Research Papers

An Improved Technique for Elastodynamic Green's Function Computation for Transversely Isotropic Solids

[+] Author and Article Information
Samaneh Fooladi

Department of Mechanical Engineering,
Penn State University,
The Behrend College,
Erie, PA 16510;
Department of Aerospace and Mechanical Engineering,
University of Arizona,
Tucson, AZ 85721
email: sxf567@psu.edu

Tribikram Kundu

Department of Aerospace and Mechanical Engineering;
Department of Civil and
Architectural Engineering and Mechanics,
University of Arizona,
Tucson, AZ 85721
e-mail: tkundu@email.arizona.edu

Manuscript received April 3, 2019; final manuscript received April 22, 2019; published online May 21, 2019. Special Editor: Wieslaw Ostachowicz.

ASME J Nondestructive Evaluation 2(2), 021005 (May 21, 2019) (7 pages) Paper No: NDE-19-1017; doi: 10.1115/1.4043605 History: Received April 03, 2019; Accepted April 22, 2019

Elastodynamic Green's function for anisotropic solids is required for wave propagation modeling in composites. Such modeling is needed for the interpretation of experimental results generated by ultrasonic excitation or mechanical vibration-based nondestructive evaluation tests of composite structures. For isotropic materials, the elastodynamic Green’s function can be obtained analytically. However, for anisotropic solids, numerical integration is required for the elastodynamic Green's function computation. It can be expressed as a summation of two integrals—a singular integral and a nonsingular (or regular) integral. The regular integral over the surface of a unit hemisphere needs to be evaluated numerically and is responsible for the majority of the computational time for the elastodynamic Green's function calculation. In this paper, it is shown that for transversely isotropic solids, which form a major portion of anisotropic materials, the integration domain of the regular part of the elastodynamic time-harmonic Green's function can be reduced from a hemisphere to a quarter-sphere. The analysis is performed in the frequency domain by considering time-harmonic Green's function. This improvement is then applied to a numerical example where it is shown that it nearly halves the computational time. This reduction in computational effort is important for a boundary element method and a distributed point source method whose computational efficiencies heavily depend on Green's function computational time.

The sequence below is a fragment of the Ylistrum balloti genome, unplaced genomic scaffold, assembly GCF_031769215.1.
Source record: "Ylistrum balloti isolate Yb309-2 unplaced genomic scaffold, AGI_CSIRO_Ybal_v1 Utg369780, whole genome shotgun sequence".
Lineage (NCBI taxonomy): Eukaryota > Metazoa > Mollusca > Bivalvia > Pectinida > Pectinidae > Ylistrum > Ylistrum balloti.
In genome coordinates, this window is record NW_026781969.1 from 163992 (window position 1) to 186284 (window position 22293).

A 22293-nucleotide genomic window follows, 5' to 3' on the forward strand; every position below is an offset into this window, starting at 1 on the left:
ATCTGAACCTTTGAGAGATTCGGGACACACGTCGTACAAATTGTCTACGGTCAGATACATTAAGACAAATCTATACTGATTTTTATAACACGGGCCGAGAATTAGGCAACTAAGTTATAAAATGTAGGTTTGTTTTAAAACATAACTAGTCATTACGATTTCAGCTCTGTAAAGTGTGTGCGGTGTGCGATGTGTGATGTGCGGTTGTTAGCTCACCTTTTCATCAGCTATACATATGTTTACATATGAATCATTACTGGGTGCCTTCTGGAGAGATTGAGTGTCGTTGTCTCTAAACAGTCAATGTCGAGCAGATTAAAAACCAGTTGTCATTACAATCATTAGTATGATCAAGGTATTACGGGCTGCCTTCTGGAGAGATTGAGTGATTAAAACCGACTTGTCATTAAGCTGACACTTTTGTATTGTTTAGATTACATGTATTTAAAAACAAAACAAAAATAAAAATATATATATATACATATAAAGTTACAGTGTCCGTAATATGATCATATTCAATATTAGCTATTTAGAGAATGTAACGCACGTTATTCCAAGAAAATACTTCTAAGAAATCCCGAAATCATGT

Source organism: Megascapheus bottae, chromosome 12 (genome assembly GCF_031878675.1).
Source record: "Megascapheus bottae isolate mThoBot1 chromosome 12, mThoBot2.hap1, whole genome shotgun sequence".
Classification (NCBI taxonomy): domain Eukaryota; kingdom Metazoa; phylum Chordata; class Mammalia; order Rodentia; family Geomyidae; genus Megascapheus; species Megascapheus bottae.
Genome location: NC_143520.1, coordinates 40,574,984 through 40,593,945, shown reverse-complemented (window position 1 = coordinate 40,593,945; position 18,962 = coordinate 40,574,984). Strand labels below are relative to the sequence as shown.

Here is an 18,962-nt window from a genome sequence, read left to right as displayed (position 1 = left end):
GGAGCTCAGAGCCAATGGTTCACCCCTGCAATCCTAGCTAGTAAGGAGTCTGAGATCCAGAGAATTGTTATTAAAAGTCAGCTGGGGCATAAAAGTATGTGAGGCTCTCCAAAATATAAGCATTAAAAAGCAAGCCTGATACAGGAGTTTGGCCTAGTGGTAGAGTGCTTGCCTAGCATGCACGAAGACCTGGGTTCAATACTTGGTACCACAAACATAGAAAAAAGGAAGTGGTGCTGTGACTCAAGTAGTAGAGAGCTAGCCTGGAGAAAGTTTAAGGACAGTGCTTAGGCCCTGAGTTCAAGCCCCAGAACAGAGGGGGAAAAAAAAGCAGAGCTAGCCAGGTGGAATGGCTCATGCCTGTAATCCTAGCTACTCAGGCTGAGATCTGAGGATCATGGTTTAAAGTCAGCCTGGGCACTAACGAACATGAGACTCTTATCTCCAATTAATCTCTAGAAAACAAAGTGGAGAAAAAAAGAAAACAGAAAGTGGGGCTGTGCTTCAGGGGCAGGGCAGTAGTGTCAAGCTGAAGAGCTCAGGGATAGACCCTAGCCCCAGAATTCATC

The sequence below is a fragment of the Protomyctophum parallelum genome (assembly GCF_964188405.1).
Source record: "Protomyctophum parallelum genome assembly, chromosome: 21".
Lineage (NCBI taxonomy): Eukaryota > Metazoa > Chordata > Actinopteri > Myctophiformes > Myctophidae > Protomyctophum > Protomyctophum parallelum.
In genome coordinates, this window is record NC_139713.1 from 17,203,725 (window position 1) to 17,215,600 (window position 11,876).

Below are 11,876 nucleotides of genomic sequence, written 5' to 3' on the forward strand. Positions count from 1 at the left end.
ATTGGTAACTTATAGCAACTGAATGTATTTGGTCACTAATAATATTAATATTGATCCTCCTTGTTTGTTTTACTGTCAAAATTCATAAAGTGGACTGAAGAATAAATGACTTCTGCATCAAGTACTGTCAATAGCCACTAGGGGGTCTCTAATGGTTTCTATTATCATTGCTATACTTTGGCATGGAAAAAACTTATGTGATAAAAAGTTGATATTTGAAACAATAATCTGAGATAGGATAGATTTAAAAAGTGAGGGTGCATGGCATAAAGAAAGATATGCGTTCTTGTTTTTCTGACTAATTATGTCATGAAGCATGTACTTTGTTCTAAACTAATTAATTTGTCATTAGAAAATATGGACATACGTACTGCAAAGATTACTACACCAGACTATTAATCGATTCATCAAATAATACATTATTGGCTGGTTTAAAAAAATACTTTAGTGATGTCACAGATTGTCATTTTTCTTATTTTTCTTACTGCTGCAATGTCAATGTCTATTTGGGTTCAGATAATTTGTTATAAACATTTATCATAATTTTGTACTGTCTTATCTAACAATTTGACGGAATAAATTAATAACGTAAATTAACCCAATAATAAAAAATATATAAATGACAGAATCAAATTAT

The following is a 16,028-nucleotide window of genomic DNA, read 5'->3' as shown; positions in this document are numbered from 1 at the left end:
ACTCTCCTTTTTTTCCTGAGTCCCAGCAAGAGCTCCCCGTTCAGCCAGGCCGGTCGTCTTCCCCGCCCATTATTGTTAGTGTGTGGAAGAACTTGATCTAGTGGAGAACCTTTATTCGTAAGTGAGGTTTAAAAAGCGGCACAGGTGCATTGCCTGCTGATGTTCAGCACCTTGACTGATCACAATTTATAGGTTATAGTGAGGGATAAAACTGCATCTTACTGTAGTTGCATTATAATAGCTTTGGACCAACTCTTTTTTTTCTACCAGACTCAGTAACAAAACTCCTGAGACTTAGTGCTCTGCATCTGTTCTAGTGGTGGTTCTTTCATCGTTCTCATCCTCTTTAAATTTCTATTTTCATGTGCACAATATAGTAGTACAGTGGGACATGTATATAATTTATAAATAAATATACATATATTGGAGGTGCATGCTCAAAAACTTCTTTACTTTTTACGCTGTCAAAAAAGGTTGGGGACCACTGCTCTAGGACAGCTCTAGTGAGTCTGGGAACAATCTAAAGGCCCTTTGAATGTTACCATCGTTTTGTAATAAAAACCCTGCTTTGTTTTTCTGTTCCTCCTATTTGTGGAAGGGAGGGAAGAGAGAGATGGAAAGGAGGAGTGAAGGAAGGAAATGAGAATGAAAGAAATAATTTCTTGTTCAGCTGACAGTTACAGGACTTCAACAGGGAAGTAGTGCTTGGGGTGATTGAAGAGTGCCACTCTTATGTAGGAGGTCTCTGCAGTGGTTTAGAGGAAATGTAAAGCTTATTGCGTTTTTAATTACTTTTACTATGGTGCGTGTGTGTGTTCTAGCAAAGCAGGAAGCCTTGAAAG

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Grahic Jump Location
Fig. 1

Integration over the unit hemisphere for computing the regular part of the dynamic Green's function: (a) 3D view and (b) top view

Grahic Jump Location
Fig. 2

Two unit vectors n(1) and n(2) on the unit sphere with the same azimuthal angle

Grahic Jump Location
Fig. 3

The rotation of the coordinate system from (x1, x2, x3) to (x1′, x2′, x3′)

Grahic Jump Location
Fig. 4

The components GR(1, 1) and GR(1, 2) from the regular part of Green's function

Grahic Jump Location
Fig. 5

The derivative of the components GR(1, 1) and GR(1, 2) from the regular part of Green's function with respect to coordinate x1

Grahic Jump Location
Fig. 6

Ratio of time of computation for quarter-sphere to that of hemisphere



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